Imagine being at work and losing whole chunks of time because you fell asleep at your desk. Imagine yourself engaged with a group of people on a conference call and not knowing what to say when you are called upon to answer a question because you were sleeping. Imagine if you had to carefully monitor everything you said in a group to avoid having an attack of cataplexy. Imagine looking at someone you just dreamed about (hypnogogic hallucinations) and not being able to determine if the encounter was real or imagined.
The general population does not know how severe the symptoms of narcolepsy with cataplexy can be and, frankly, why should they? Only 1 in 2,000 people in the United States are diagnosed with the illness. Narcolepsy is a silent illness and those who suffer from it are often embarrassed by the bizarre symptoms. The “narco” conjures thoughts of narcotics abuse and many people confuse the symptoms of narcolepsy for laziness, poor sleep hygiene or mental illness.
Aside from my work worries, I began to worry about the physical and emotional toll narcolepsy had taken on my family, which cannot be measured. Even in the years that Provigil worked, I was functioning at work but I paid a price at home. I needed to nap as soon as I got in the door and weekends were reserved for “catch-up” sleep. My children grew up with a mother who wasn’t always present because she was asleep on the couch. They witnessed me trying to free myself from sleep paralysis, often crying out for help in garbled sounds. I remember one particular incident that scared my husband and children so much that I vowed I would never get that angry again. One of my boys was being antagonistic that evening and my patience was wearing thin. I started yelling at him and my legs started jerking uncontrollably. I collapsed on the floor, unable to speak, my ears buzzing, while my husband tried to help me. Even after I regained muscle control, I couldn’t organize my thoughts or keep my eyes open. This was the first time that anger had ever brought on an attack. I was used to falling down laughing. I was used to falling down crying. This was different, this was scary.
After my symptoms worsened, I decided to file for short term disability in an attempt to get my symptoms under control and return to healthier daily functioning. I tried every medication in my sleep neurologist’s arsenal to combat my daytime sleepiness. I simply could not tolerate any amphetamine-based prescriptions and I had an allergic reaction to Xyrem, a drug that helps narcoleptics sleep without dream intrusions. I went to a sleep therapist, a psychiatrist, and another neurologist. Nothing worked. My company was unable or unwilling to let me work from home or provide a place for me to nap during the day, so I was eventually let go. Unfortunately, I had to hire an attorney to represent me because the insurance company refused my claim. They informed me that I had to undergo a Multiple Sleep Latency Test (MSLT), the gold standard for diagnosing narcolepsy. My diagnosis was proven by the MSLT and, yet, I was once again blindsided by the insurance company. They wanted “updated” medical files. What it really comes down to is simple harassment, because they can get away with it.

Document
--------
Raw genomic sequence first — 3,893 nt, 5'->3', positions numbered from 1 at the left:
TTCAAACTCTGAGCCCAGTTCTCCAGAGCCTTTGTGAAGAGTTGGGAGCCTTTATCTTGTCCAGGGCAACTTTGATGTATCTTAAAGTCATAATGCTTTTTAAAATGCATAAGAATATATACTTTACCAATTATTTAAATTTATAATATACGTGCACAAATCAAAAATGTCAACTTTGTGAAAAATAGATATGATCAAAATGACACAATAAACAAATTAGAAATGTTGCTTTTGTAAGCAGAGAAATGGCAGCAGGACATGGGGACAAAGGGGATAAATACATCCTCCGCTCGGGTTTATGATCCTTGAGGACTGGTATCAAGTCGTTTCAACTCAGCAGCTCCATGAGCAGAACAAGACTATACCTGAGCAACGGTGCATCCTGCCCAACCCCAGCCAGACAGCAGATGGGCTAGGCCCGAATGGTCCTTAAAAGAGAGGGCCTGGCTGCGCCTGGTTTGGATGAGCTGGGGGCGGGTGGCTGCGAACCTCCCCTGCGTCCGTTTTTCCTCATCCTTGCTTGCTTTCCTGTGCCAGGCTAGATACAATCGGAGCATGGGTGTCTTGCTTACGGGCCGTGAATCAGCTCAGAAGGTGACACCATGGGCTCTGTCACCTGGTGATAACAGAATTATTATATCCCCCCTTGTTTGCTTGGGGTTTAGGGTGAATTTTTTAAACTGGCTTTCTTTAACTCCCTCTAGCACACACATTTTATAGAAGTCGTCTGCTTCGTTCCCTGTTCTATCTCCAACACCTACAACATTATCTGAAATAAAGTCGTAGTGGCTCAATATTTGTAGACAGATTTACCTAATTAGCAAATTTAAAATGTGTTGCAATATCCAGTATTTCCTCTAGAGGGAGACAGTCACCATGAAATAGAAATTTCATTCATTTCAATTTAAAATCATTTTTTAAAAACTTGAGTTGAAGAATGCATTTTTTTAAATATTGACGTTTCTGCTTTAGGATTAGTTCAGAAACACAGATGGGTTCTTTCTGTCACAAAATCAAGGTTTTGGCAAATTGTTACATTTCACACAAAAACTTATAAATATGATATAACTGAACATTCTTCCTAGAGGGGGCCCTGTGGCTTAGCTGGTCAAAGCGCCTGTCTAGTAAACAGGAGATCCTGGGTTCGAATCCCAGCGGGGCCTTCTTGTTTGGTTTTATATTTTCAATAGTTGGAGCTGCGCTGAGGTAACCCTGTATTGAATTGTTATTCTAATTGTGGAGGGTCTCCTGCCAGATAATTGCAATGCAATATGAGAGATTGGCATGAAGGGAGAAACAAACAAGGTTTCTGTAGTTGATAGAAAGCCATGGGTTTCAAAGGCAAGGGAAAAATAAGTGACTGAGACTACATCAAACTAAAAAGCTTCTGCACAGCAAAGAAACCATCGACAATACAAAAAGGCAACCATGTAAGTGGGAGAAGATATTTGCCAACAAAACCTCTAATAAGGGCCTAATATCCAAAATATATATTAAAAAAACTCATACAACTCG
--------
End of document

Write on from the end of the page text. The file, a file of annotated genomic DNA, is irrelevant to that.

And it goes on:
These days, I surround myself with people who love me and literally pick me up when I have a sleep or cataplexy attack. I try to reduce stress by meditating and sleeping when I have to. I pray. I take walks. I take it slow. I try to find the humor in my situation whenever I can, and often “blog” about my exploits so other narcoleptics don’t feel so alone. I interpret my dreams, but don’t hold on to them. I believe I have embraced my spirituality in a deeply satisfying way. I don’t know why my symptoms worsened over the years but I can guess that narcoleptics over fifty share some of the same issues I have experienced. My symptoms seems to be getting worse as I age.
Now and then, I think with regret that I had to take a leave of absence and, eventually, accept termination from employment. It seems so unfair when I still have so much to offer. But, having any chronic illness seems unfair to the sufferer.
Some months before I actually took my sick leave, I was on a conference call about a difficult employee situation and the manager on the other end of the wire was droning on and on. I fell asleep and hallucinated that the employee in question was standing outside my childhood neighborhood’s candy store. I say “hallucinated” because I could still hear what my manager was saying, but I could clearly see the employee we were discussing standing before me at an old-fashioned candy counter. Suddenly, I was asked for input about this difficult employee. I tried to rally myself, “Oh, you mean the guy who owns the candy store?” Dead silence. At that moment, I must have woken myself up by speaking. I muttered into the phone, “I’m sorry. I was thinking of someone else.” I still think it’s kind of funny.